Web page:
In contrast with last year, Michigan hasn't shied away from the deep ball this season, but still has plenty to work on. Tess Crowley/Daily. Buy this photo.

Last season, it was atypical for the No. 23 Michigan women’s basketball team to shoot more than 20 3-pointers in a game. Gameplans revolving around then-senior forward Naz Hillmon’s foreboding interior presence helped fuel the program’s first run to the Elite Eight. High volume deep shooting wasn’t a part of that team’s approach — and it didn’t have to be. 

This Friday against St. Francis (PA), however, the Wolverines shot 20 in the first half. 

As Michigan looks to forge a new offensive identity in the post-Hillmon era, outside shooting is becoming more of a priority. Through two games, though, it’s struggled to convert from deep, shooting just over 30% overall. As the Wolverines try to build off of last year’s Elite Eight performance, they will have to become more accurate. 

If they can, their potential will be incredibly high. 

After struggling from beyond the arc throughout most of last season, and losing its most productive scorer to the WNBA, Michigan made its goal of becoming a better shooting team clear at Michigan’s media day on Oct. 12: 

“You have to make adjustments to the strength of your team,” Michigan coach Kim Barnes Arico said. “That’s one of the things that we really pride ourselves on: finding what we’re good at, and really going to be good at. … This year, way different than last year, we’re gonna shoot the basketball.”

Through two games this year, Barnes Arico’s promise rings true. After averaging just 15 attempts per game last season, the Wolverines have shot 30-plus in each regular season contest so far. What has not increased, however, is their accuracy: their team 3-point percentage is nearly identical to what it was last year.

That percentage would be notably lower, too, if not for sophomore guard Laila Phelia’s red-hot shooting performance thus far. Phelia is currently shooting 78% from deep and was a perfect three-for-three in Friday’s game versus St. Francis (PA). The rest of the team shot just 17% from deep.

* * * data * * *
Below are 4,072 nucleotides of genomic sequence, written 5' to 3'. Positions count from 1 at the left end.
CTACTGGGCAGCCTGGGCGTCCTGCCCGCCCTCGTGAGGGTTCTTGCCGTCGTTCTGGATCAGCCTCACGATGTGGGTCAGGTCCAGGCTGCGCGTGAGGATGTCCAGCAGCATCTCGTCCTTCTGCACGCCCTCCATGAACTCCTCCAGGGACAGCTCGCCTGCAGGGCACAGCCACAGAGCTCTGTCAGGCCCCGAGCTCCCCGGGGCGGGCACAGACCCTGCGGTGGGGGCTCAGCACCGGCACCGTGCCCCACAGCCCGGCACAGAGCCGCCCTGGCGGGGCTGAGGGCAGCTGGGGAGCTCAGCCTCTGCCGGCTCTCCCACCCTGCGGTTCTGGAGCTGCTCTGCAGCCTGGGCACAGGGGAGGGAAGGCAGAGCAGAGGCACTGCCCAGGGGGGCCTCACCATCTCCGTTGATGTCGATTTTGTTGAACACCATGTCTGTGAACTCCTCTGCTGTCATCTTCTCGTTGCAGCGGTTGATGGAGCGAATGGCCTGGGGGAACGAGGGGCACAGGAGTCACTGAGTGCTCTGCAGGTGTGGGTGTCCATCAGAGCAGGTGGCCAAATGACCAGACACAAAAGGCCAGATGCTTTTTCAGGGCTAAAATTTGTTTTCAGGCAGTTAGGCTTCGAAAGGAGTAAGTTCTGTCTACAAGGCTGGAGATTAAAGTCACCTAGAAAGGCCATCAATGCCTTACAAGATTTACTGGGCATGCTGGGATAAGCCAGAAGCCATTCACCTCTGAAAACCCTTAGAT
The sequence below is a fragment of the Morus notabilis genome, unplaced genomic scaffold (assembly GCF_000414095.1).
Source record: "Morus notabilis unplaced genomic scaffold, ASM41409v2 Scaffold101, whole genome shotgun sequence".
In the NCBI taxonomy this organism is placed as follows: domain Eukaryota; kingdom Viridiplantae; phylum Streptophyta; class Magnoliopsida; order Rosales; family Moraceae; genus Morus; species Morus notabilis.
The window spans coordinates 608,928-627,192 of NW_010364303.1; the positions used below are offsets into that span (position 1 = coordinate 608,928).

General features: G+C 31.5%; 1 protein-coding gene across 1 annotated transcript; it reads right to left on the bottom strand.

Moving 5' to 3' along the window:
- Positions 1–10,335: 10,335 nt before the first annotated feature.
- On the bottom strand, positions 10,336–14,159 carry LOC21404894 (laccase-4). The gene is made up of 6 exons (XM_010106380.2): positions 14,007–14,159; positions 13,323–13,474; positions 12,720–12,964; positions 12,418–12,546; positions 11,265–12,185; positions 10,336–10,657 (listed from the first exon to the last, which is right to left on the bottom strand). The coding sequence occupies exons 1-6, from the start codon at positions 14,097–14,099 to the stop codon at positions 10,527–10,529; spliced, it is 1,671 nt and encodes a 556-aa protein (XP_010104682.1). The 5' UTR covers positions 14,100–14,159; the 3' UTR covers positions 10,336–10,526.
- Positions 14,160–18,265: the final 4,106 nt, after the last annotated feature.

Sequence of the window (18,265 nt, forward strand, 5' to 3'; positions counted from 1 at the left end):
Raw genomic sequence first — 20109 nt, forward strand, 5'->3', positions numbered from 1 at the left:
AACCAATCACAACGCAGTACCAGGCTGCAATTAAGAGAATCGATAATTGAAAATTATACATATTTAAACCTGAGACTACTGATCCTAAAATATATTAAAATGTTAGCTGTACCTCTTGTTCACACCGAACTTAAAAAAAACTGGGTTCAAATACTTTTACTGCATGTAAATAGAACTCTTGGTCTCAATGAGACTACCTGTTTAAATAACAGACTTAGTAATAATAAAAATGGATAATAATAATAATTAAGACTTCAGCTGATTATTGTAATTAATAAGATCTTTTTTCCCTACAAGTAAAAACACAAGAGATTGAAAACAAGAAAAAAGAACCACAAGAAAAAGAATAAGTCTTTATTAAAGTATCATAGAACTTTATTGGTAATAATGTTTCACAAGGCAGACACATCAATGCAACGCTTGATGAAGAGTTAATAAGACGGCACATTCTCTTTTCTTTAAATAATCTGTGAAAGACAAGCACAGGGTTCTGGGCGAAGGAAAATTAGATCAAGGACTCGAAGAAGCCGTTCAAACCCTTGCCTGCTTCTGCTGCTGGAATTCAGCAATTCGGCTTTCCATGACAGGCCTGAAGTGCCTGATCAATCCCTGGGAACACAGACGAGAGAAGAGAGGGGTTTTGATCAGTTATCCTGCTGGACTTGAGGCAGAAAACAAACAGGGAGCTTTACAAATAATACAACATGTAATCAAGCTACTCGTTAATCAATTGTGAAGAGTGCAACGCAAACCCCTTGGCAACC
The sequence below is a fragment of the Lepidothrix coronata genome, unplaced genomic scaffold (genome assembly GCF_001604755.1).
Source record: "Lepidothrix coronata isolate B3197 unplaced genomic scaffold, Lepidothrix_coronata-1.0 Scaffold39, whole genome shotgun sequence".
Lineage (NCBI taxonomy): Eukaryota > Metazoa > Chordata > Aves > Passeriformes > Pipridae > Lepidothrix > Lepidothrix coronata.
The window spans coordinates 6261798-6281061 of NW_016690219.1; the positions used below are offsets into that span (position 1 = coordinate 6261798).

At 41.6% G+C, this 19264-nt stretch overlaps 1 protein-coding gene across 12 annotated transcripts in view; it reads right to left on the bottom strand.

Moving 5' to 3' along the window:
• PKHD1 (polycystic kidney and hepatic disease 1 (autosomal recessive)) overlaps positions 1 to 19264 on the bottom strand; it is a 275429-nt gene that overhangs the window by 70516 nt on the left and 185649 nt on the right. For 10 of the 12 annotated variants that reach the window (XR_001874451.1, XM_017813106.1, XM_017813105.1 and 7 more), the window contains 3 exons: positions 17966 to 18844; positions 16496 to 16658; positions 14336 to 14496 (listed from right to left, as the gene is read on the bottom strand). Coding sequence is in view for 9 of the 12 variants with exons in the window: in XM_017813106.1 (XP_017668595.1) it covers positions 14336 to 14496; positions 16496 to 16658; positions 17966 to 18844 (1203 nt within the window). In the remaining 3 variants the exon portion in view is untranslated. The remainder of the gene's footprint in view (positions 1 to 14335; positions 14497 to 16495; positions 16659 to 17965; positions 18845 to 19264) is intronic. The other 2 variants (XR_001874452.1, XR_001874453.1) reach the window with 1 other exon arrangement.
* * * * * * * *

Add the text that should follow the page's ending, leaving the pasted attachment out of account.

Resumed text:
“I feel like the confidence piece of it (is important),” Phelia said. “We’ve really been building that in these couple games. … We still need to be able to drive. But we’ve played a lot against 2-3 zones, so we’ve been relying a lot on our shot. We’re still figuring it out. … We do have great shooters, and that will help us a lot.”

So far this season, Michigan hasn’t needed that help. Dominant wins against non-conference opponents have given a wide margin for error. Looking forward, however, the Wolverines will need to improve those percentages in order to compete in a loaded Big Ten.

Despite a substandard performance from deep on Friday, they seem committed to doing just that. 

“I think we are a great 3-point shooting team,” Barnes Arico said. “I think when you lose unbelievable inside presence like Naz, and not just from a scoring perspective, but also a rebounding perspective. She gave us a lot of opportunities for second chance points that we lost. So if we can make up threes for twos in that area, that will really help us.”

Keyword being “if.”

If Michigan can overcome these early inefficiencies, if it can replace Hillmon’s production, if those shots start to fall, then those goals of meeting and surpassing last year’s success can become reality.